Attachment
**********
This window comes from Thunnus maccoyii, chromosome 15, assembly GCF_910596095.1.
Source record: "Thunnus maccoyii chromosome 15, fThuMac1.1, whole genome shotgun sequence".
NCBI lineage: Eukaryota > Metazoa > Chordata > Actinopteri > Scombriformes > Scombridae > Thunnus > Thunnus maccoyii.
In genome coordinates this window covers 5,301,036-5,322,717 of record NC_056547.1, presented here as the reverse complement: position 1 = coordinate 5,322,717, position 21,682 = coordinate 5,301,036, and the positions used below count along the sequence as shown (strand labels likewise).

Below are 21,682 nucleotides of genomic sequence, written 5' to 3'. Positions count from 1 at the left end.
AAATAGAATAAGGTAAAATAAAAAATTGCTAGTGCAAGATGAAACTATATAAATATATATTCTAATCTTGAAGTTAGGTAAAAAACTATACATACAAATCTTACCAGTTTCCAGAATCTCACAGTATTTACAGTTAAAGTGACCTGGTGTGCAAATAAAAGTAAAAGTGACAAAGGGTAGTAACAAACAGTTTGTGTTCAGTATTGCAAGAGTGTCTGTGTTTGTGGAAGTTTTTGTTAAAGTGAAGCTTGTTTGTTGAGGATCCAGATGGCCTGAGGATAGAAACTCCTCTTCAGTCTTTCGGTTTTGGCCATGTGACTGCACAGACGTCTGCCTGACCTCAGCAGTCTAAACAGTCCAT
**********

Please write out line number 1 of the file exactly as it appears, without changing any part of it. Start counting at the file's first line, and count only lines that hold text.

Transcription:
This window comes from Thunnus maccoyii, chromosome 15, assembly GCF_910596095.1.